He was conscious of two rhythms that were slowly becoming one. When they became one, his identification with God was complete. His heart was the one heart, the heart of God. And his brain was likewise God’s.
God said, “Will you accept it, now?
And he replied, “I accept, I accept.”
He immediately began to plan a new life and his future conduct as Miss Lonelyhearts. He submitted drafts of his column to God and God approved them. God approved his every thought.”

– Miss Lonleyhearts by Nathanael West

My episodes of decompensation are less dramatic, but no less frightening. It’s frightening to lose the ability to sleep and concentrate. It’s frightening to lose the ability to distinguish between reality and fantasy. It’s frightening to wake-up tired and hopeless and thinking that it never gets better.

Decompensation is not necessarily a bad thing if it is part of the therapeutic process.

“…anxiety and panic symptoms are almost invariably “feeling flashbacks” triggered by a relatively benign event in the here-and-now, such as being alone in a room at twilight.”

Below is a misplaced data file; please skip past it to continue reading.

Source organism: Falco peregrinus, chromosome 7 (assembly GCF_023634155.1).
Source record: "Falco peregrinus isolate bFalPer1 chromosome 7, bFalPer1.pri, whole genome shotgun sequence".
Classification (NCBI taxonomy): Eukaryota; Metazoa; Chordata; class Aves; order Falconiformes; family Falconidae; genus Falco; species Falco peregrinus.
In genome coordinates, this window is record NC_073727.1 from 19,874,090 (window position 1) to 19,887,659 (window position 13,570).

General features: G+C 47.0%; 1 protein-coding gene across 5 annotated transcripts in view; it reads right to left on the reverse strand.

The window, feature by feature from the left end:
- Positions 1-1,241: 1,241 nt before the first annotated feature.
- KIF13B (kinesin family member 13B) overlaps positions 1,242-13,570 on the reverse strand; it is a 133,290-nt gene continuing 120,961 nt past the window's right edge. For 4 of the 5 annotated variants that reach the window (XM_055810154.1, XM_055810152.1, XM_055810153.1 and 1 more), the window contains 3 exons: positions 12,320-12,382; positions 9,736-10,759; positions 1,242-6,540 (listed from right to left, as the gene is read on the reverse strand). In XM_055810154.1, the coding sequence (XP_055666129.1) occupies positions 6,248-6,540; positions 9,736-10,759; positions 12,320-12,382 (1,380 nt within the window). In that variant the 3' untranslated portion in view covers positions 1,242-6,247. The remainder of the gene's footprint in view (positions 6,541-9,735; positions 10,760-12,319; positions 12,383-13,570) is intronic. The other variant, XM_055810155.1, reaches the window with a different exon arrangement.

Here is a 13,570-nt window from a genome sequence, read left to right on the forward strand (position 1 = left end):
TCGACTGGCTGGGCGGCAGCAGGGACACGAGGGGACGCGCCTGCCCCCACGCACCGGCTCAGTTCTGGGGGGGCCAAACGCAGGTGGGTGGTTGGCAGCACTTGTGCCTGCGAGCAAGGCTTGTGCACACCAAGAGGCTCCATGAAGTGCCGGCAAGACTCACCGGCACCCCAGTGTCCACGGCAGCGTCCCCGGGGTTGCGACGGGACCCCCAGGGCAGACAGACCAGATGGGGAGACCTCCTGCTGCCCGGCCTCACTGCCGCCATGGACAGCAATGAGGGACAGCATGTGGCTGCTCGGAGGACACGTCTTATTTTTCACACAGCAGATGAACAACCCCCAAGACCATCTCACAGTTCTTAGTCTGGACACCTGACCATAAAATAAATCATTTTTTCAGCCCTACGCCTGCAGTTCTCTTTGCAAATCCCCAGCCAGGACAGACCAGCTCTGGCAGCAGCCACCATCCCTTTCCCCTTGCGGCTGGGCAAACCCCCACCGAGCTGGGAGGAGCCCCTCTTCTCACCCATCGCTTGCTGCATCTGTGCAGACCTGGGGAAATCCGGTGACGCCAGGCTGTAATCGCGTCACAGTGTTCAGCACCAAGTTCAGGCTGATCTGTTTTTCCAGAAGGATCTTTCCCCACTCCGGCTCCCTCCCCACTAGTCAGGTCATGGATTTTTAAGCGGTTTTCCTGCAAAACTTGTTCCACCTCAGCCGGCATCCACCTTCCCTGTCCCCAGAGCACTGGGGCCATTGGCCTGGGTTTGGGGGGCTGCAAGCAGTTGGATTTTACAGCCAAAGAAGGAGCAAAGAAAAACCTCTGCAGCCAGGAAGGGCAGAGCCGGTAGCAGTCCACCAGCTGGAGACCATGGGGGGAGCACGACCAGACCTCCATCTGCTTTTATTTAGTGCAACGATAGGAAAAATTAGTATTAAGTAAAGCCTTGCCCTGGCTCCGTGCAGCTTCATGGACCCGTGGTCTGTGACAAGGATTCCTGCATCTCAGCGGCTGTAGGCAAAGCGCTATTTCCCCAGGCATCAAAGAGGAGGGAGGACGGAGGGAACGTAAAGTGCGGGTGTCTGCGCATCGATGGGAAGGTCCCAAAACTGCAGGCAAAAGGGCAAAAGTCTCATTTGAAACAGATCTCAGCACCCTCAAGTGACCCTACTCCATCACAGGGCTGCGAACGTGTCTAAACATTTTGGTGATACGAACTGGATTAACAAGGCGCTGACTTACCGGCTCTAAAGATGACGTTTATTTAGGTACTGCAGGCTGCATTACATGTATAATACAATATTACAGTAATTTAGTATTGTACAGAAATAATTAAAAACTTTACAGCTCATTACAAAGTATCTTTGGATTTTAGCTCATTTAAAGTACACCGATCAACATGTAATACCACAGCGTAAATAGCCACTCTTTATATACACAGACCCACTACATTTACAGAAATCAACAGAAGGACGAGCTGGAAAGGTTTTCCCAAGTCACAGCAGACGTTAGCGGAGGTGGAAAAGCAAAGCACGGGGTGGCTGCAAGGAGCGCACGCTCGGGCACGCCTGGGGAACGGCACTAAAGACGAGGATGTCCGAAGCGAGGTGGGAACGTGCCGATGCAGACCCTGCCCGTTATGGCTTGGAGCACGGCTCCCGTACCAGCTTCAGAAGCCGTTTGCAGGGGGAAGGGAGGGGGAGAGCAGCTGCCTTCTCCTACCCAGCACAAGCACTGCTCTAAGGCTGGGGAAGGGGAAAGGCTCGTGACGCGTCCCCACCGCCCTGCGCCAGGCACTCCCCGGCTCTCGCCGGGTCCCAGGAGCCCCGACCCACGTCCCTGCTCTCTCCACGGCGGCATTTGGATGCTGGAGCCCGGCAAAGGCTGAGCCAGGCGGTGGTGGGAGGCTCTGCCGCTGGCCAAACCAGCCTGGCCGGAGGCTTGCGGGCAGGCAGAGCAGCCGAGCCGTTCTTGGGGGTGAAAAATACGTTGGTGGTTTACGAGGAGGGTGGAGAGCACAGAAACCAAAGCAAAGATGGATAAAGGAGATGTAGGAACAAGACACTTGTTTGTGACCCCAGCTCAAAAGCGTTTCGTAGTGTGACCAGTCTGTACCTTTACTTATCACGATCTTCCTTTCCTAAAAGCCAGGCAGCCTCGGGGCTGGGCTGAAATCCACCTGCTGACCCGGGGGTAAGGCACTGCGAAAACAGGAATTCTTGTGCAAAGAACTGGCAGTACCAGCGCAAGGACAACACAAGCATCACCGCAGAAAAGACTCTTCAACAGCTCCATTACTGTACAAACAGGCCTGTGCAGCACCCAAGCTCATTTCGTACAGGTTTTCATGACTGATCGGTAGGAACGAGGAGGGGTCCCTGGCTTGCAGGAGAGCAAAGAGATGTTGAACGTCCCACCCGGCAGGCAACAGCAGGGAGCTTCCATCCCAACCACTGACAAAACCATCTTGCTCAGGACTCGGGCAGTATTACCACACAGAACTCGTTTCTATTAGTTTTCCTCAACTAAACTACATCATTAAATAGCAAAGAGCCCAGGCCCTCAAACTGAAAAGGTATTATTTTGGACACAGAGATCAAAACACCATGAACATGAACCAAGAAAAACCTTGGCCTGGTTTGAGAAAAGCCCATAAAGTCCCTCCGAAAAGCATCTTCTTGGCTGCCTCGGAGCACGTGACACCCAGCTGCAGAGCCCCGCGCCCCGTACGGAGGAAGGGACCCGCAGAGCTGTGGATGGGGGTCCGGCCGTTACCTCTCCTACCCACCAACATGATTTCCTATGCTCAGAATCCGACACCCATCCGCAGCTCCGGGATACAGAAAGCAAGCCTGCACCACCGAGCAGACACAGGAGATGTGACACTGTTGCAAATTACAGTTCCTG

The basic skills a trauma patient needs:

  • grounding and centering techniques
  • coping strategies for dealing with suicidal and self-abusive impulses
  • contracting for safety with themselves and others
  • anticipate stressful or triggering events
  • learn how to calm the body and mind
  • distinguish past from present reality and how to stay “in the present”

The Work of Stabilization in Trauma Treatment

If the trauma symptoms include dissociative alters the alters must know about and communicate with each other. This is not easy and my recent attempts to communicate broke through memory barriers and lead to this most recent period of decompensation and regression.